Mistrial Declared for First Baltimore Officer Accused in Freddie Gray's Death

Protesters gather in Baltimore streets as city calls for calm

A hung jury has been declared in the trial of William Porter, the first of six Baltimore police officers to go on trial in the death of 25-year-old Freddie Gray, who was fatally injured in a police van in April.

After more than 16 hours of deliberations over three days, the jury told Judge Barry Williams about 3:15 p.m. Wednesday that it couldn't reach a unanimous decision on any of the four charges against Porter. On Tuesday, the jurors were deadlocked and Williams urged them to continue.

Williams thanked jurors for their service and dismissed them, saying, "The court finds you are a hung jury."

Protesters began a march after sundown, walking through Baltimore streets and chanting. Some, reportedly including Freddie Gray's twin sister Fredericka, gathered in front of police headquarters. Protests through midnight were peaceful, with one group silently linking arms and just two related arrests. 

Porter was reached by phone by The Baltimore Sun after the case was declared a mistrial.

"It's not over yet," he said, according to the paper.

Porter May Be Tried Again by a New Jury

Porter may be tried by a new jury. Attorneys will speak privately with Williams on Thursday to discuss a new trial date.

Porter was charged with manslaughter, second-degree assault, reckless endangerment and misconduct in office in the April 19 death of Gray, who died a week after his neck was broken during a ride in the back of a police van.

Five other officers are also facing various charges, the most serious of which is second-degree "depraved heart" murder in the case of Officer Caesar R. Goodson Jr., who was driving the van. His trial, the next on the calendar, is scheduled for January.

During Porter's trial, prosecutors claimed Porter was criminally negligent for ignoring a policy requiring officers to strap prisoners in with a seat belt and for not calling an ambulance immediately after Gray indicated he needed medical aid.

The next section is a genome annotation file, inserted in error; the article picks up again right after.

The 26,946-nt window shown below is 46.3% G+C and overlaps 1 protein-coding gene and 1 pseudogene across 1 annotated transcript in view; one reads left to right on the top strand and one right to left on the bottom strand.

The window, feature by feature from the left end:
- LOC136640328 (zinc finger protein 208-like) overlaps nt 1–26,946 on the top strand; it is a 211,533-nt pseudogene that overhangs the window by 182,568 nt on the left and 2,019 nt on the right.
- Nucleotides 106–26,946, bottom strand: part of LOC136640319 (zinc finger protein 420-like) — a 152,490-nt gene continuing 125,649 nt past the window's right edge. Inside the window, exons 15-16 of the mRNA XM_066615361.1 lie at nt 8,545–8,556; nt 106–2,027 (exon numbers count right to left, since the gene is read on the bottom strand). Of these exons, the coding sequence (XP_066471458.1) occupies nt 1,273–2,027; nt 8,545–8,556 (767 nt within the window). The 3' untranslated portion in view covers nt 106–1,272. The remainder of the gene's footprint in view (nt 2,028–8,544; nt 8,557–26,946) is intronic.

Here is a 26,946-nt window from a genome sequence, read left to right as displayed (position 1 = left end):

The wagon "became his casket on wheels," prosecutor Janice Bledsoe said during her closing argument. Porter "just didn't care enough," she said.

But Porter and other witnesses testified that it was Goodson's responsibility to buckle Gray into the seat belt, and the defense said the prosecution's case was based on speculation and called Gray's death a "horrific tragedy." 

"There is literally no evidence" that Porter's actions in any way caused it, the defense argued.

The mistrial was declared a day after jurors first informed Williams that they were deadlocked. On Tuesday afternoon, the judge told the jury it was their responsibility to reach a verdict, and asked them to continue deliberating. The jury resumed work and left for the day without a verdict Tuesday.

The 12-member jury was comprised of four black women, three white women, three black men and two white men.

Legal analyst Warren Brown said he was not surprised the jury was hung.

"When you look at the law, which calls for a callous mindset, a callous disregard for human life ... they said that it's just not there," he said.

Calling for Order in Baltimore

Shortly after a mistrial was declared, Gray's stepfather, Richard Shipley, spoke outside the courthouse and asked Baltimore residents to be peaceful.

"We ask the public to remain calm and patient, because we are confident there will be another trial with another jury," he said. "We are calm. You should be calm."

Mayor Stephanie Rawlings-Blake also urged protesters to be respectful.

"We have a chance to show the country how to be heard peacefully, respectfully and effectively," she said Wednesday evening. "I know that as a community, we are up to the task."

Police Commissioner Kevin Davis said officers would allow peaceful protests.

"We respect the right of Americans to protest," he said. "We are here to serve as peacekeepers."

"You lose your ability to call yourself a protester when you choose to harm people and destroy property," he continued.

Gray's stepfather appeared with Gray's mother, Gloria Darden, and their lawyer, Billy Murphy. The lawyer urged Baltimore residents to accept the decision of the jury and seek justice.

"We of all people, as members of the black community, should be interested in justice, not our predetermined opinion that someone should be found either guilty or not guilty," Murphy said. "And likewise, there are elements in the white community who believe that the police are right all the time.

"They're used to Officer Friendly. We're used to Officer Unfriendly," he continued. "They're used to being served. We're used to being disserved."